Two American sisters, Christine and Elizabeth Shepherd, are on a silk-buying trip in India for their business in California. After Elizabeth mysteriously disappears, Christine is compelled to challenge the ineffectual U.S. and Indian bureaucracies and venture alone, with various strangers as guides, to find her sister. Disguised in the traditional female garb of some Islamic cultures, Christine continues her search in Afghanistan and Pakistan. She navigates the mysterious tribes of the Pashtuns, has a dangerous encounter with the Taliban, and learns to fear the "Jinn", the devils that dominate the superstitions of the people she must understand in order to survive.
This audiobook is an especially personal production, based as it is on authentic research performed by Cheryl Howard Crew during visits to the region, produced with the creative consultation of the author’s husband, Academy Award winner Ron Howard (A Beautiful Mind), and performed by their daughter, Golden Globe nominee Bryce Dallas Howard (As You Like It).”
©2005 Cheryl Howard Crew (P)2013 Audible, Inc.
This might be one of the weakest books I have ever heard. Christine Shepherd, the protagonist, is portrayed as everything from a weak, sick, helpless, pathetic female to a Ninja sporting an assault rifle and fighting the Taliban as she scours a harsh landscape to find her sister--who she believes is dead? Is she a prisoner or a freedom fighter? Christine manages, single handedly to take out a much sought-after terrorist after suffering multiple rapes, illnesses, starvation and beatings. One minute she is so weak she can not walk then suddenly she is sprinting after middle eastern thugs. AND she knows everything there is to know about AK-47s and Kalashnikovs.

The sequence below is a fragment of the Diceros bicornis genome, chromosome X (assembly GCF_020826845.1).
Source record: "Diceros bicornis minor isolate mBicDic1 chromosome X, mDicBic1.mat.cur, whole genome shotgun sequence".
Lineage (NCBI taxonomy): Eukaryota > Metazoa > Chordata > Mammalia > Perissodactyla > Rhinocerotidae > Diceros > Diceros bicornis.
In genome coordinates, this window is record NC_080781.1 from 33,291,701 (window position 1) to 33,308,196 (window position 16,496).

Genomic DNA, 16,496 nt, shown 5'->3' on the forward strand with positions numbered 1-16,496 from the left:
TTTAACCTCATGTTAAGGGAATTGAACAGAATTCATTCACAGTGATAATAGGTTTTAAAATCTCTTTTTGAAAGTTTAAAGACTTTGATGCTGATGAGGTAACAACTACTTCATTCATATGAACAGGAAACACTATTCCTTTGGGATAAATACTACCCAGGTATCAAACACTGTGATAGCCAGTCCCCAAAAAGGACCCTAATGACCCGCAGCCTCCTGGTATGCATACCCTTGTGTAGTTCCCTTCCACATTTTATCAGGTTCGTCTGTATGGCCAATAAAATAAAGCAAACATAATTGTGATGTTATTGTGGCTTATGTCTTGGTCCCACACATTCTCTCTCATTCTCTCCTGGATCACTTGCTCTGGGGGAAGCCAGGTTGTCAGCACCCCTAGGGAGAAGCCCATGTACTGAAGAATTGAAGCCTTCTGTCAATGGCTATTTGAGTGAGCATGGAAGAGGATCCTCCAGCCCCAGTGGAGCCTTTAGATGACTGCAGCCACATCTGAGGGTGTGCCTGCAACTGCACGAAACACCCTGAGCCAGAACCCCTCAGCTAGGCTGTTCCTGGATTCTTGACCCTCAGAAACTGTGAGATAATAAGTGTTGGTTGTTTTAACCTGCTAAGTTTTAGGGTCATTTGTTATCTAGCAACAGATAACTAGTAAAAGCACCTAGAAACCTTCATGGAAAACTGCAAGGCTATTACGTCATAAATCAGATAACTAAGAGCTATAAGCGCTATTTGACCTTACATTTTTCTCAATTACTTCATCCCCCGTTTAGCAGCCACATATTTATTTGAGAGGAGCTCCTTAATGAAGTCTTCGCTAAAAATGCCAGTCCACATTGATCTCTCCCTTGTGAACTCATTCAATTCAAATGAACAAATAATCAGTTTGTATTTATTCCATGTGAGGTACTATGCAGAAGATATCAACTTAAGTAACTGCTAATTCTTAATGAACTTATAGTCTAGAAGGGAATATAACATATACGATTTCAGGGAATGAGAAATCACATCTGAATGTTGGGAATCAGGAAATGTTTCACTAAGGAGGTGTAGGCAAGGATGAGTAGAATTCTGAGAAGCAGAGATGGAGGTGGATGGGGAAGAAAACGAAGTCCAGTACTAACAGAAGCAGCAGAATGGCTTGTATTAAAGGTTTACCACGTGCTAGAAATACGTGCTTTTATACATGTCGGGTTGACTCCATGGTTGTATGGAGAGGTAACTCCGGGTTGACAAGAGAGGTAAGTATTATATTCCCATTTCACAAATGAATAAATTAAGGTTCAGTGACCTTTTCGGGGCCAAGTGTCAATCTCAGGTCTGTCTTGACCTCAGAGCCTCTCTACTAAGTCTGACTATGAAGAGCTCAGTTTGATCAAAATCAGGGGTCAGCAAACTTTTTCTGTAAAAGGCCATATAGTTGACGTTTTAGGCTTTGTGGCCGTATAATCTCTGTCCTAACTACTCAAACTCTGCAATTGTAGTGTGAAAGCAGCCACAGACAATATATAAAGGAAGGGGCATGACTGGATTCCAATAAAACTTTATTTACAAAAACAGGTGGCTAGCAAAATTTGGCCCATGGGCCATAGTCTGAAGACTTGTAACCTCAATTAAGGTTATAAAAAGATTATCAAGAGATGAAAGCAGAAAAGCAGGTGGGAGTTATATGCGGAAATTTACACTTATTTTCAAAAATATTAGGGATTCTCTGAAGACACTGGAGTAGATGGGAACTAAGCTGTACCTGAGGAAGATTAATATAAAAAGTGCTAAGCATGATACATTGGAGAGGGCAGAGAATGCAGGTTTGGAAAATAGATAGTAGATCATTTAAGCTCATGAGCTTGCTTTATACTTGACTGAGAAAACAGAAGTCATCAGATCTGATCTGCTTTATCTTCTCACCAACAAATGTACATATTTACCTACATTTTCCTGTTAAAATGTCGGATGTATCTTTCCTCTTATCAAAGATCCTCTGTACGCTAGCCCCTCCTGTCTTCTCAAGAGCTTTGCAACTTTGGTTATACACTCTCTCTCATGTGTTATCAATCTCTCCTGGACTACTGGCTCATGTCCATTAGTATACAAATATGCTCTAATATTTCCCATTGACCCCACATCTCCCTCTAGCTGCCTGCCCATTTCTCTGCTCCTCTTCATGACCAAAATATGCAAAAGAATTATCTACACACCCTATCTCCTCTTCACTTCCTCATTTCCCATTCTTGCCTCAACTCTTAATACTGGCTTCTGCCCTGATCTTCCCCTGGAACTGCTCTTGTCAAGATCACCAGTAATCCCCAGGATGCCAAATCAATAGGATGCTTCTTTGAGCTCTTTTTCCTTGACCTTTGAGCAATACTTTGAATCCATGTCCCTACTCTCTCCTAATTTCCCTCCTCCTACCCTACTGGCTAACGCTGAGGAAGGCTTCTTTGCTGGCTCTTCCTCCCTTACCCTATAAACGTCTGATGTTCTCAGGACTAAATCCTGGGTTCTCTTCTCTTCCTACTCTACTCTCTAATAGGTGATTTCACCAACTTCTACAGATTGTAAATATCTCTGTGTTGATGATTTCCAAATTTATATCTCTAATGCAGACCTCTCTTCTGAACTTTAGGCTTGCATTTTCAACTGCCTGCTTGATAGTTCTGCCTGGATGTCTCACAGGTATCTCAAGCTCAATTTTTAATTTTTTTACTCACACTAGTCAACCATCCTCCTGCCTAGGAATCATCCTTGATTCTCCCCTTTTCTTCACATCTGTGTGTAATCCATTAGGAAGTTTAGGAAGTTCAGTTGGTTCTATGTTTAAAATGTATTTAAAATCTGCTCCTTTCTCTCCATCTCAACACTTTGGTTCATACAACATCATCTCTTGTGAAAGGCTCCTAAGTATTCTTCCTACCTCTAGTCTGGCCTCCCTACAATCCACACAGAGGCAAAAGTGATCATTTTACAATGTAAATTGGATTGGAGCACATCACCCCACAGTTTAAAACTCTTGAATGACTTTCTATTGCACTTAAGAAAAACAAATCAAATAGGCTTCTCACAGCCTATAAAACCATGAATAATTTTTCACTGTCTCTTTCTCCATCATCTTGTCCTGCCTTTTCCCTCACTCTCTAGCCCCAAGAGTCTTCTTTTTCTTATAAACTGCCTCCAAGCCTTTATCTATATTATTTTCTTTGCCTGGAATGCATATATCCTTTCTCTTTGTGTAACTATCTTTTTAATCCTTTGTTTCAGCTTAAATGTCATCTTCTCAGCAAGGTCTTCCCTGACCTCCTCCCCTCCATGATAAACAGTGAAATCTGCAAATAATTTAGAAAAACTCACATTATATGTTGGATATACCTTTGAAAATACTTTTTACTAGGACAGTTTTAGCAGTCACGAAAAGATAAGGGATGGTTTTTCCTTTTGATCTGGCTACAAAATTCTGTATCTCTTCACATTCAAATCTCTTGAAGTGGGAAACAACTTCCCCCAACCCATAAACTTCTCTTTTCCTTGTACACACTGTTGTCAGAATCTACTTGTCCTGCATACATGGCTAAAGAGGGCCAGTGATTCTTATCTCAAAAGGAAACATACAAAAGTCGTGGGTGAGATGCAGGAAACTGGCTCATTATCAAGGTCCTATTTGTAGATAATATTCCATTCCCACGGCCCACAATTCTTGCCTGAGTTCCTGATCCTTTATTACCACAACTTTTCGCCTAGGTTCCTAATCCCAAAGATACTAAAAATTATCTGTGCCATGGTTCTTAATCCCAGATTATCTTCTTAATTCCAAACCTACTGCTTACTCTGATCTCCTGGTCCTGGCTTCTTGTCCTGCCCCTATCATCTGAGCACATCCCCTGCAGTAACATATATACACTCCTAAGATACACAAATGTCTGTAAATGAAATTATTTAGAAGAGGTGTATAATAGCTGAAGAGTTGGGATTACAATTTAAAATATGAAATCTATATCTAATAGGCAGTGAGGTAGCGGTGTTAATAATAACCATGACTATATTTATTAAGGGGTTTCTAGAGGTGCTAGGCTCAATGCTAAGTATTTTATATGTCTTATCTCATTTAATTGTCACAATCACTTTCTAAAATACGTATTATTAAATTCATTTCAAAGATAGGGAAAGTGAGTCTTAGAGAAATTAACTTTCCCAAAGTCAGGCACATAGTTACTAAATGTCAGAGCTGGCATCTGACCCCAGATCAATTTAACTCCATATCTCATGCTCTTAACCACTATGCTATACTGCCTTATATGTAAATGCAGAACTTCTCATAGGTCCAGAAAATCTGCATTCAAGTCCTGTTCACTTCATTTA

Other characters are thinly drawn. Christine runs into many people during her dash across three countries--we're never sure where she is or how she got there--those characters are never fleshed out and all run together as gun clad mobs of dirty, bearded men with lust in their eyes and the veiled, beaten women who service them. At one point Christine manages to grab an imprisoned, battered woman and they escape the bad guys. For some reason she decides to return (with her fellow escapee) to her captors because...
Even Christine's sister, Elizabeth, is never a real character. As for the Aussie with melanoma, I have no idea why he was even a character in this book except to remind readers to wear sunscreen. Money in large quantities changes hands, disappears and appears with little explanation. Christine remains attractive enough in her blood and urine soaked robes to attract the attention of one of the bearded guys--the one with great eyes. What? She had been raped, beaten, and practically killed but she heals enough to have a romantic liaison with a Muslim guy she's know for...how long? It's never clear how much time has passed. Was it a month or a year?
How did this book ever get published?
I've been listening to one or two books every month since 2002 and Bryce Howard does the most incredible narration I have ever heard. The story is also sooooo good! It's up their with The Help. Couldn't wait to listen and Did not want it to end! Highly recommend it.
This book caught me in 10 minutes and carried all the way through. Although there were events too improbable to survive, the depth of expression to describe life in central Asia is remarkable. The performance is top notch with amazing clarity of voice and accent. Listen to this book!